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How HBO’s ‘I May Destroy You’ is battling sexual assault at the frontlines of the MeToo Movement

3 mins read

Arabella sets the timer on her phone: one hour. An hour away from real life and real deadlines. Like the one for her upcoming novel that awaits her in the morning. This writer and procrastinator is the protagonist in Michaela Coel’s hit TV show ‘I May Destroy You.’

Her night, just like the series itself, quickly takes a dark turn. A few drinks at the local bar spirals into Arabella stumbling out of its doors before the timer on her phone is up. She glances down at it: 49 minutes.

Released this past June, Coel’s groundbreaking show delves into the disturbing reality of sexual assault. Each new episode addresses issues of consent, seeking justice, and attempting to make peace while still meeting deadlines. The series maintains that sexual violence comes in many different forms and affects many different people. 

The messy and impartial nature of such acts are demonstrated through the experiences of various supporting characters. One reviewer says these storylines “feel formulaic… and too dragged out in order to fill out the season.”

However, the general consensus is that this inclusivity and awareness is more than appreciated. The series “singlehandedly created universally relatable content AND uncovered stigmatized/untold narratives in 12 episodes”, tweets a fan.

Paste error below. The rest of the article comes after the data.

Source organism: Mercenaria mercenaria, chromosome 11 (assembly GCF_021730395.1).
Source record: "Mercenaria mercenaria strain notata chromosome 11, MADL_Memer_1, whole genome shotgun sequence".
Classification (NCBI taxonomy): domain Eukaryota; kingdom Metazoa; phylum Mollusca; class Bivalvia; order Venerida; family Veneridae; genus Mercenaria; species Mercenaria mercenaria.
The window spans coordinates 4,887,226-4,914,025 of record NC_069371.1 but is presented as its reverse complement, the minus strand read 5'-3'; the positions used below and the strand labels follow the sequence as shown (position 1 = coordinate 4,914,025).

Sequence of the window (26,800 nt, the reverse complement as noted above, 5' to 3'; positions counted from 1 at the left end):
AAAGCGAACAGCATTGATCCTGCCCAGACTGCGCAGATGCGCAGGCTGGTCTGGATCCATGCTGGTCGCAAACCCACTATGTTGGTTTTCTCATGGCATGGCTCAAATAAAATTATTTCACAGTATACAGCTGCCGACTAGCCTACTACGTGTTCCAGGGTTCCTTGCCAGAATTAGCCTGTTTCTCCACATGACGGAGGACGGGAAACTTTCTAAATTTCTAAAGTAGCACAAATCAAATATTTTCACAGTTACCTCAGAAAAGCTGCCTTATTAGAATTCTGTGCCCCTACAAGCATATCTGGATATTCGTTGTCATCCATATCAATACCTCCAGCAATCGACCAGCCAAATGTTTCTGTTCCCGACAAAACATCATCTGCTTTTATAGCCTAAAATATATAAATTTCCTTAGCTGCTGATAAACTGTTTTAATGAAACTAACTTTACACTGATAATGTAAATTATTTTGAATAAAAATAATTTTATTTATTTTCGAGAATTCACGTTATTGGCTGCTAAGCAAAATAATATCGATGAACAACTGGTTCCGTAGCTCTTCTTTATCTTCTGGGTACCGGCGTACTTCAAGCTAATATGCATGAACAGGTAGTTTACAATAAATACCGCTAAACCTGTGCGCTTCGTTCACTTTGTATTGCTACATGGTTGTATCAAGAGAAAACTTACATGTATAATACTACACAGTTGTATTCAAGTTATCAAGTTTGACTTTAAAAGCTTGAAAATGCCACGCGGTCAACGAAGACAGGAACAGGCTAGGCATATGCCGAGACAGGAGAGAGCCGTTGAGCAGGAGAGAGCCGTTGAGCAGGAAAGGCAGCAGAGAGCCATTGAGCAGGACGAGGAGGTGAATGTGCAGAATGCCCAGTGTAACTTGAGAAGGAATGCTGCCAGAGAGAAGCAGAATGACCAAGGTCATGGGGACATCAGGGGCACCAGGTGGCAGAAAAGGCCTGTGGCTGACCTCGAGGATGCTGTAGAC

Throughout the show, there is an emphasis placed not only on Arabella’s initial assault, but also the ripple effect that it has on her life as she tries desperately to get it back on track.  Coel places more importance on the healing process of survivors than the outcomes of predators.

“How you are when you wake up matters more than what monster is beheaded,” she says in an interview with Channel 4 News. 

This unique approach and visceral portrayal of sexual violence is inspired by experiences from Coel’s own life. At the 2018 Edinburgh International Television Festival Cole revealed that she was drugged and raped while writing and starring in her breakout role Chewing Gum.

Before the spotlight, Coel was raised as a devout Christian by her mother – a Ghanian immigrant, single parent, and her biggest supporter. She left religion behind when it’s teachings surrounding homosexuality began to conflict with her real life experiences in theatre, as a poet and playwright.

At surface value, ‘I May Destroy You’ takes a stand against sexual violence, but it also provides long needed awareness and representation. Not just for the survivors depicted on screen, but for the talent behind them as well.

“Put me on this stage and I can reach a lot of people like me,” said Coel for Channel 4. “That doesn’t necessarily mean black people… or females… it’s just people like me.”

Simply put, Coel and her TV show, have become a voice for the voiceless. 

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